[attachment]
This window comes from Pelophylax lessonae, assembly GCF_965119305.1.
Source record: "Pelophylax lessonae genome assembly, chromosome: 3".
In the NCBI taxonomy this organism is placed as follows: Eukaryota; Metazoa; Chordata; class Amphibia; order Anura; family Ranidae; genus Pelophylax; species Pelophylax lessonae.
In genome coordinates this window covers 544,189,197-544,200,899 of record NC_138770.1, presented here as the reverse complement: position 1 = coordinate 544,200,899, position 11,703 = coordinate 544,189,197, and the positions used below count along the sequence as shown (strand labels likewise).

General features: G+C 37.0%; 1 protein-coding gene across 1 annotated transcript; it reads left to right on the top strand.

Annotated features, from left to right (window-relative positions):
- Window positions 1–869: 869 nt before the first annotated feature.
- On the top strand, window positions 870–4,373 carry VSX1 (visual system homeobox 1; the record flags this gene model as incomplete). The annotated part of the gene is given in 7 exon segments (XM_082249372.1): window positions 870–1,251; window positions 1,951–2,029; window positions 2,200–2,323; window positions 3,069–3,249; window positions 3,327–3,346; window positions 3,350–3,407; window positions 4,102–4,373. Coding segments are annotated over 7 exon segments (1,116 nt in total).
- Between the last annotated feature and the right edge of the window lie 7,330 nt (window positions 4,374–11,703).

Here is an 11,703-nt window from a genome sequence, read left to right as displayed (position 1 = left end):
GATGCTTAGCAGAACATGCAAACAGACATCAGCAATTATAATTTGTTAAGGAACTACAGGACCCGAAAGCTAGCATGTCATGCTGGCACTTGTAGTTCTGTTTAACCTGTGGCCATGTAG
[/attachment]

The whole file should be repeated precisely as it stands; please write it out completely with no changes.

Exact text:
This window comes from Pelophylax lessonae, assembly GCF_965119305.1.
Source record: "Pelophylax lessonae genome assembly, chromosome: 3".
In the NCBI taxonomy this organism is placed as follows: Eukaryota; Metazoa; Chordata; class Amphibia; order Anura; family Ranidae; genus Pelophylax; species Pelophylax lessonae.
In genome coordinates this window covers 544,189,197-544,200,899 of record NC_138770.1, presented here as the reverse complement: position 1 = coordinate 544,200,899, position 11,703 = coordinate 544,189,197, and the positions used below count along the sequence as shown (strand labels likewise).

General features: G+C 37.0%; 1 protein-coding gene across 1 annotated transcript; it reads left to right on the top strand.

Annotated features, from left to right (window-relative positions):
- Window positions 1–869: 869 nt before the first annotated feature.
- On the top strand, window positions 870–4,373 carry VSX1 (visual system homeobox 1; the record flags this gene model as incomplete). The annotated part of the gene is given in 7 exon segments (XM_082249372.1): window positions 870–1,251; window positions 1,951–2,029; window positions 2,200–2,323; window positions 3,069–3,249; window positions 3,327–3,346; window positions 3,350–3,407; window positions 4,102–4,373. Coding segments are annotated over 7 exon segments (1,116 nt in total).
- Between the last annotated feature and the right edge of the window lie 7,330 nt (window positions 4,374–11,703).

Here is an 11,703-nt window from a genome sequence, read left to right as displayed (position 1 = left end):
GATGCTTAGCAGAACATGCAAACAGACATCAGCAATTATAATTTGTTAAGGAACTACAGGACCCGAAAGCTAGCATGTCATGCTGGCACTTGTAGTTCTGTTTAACCTGTGGCCATGTAG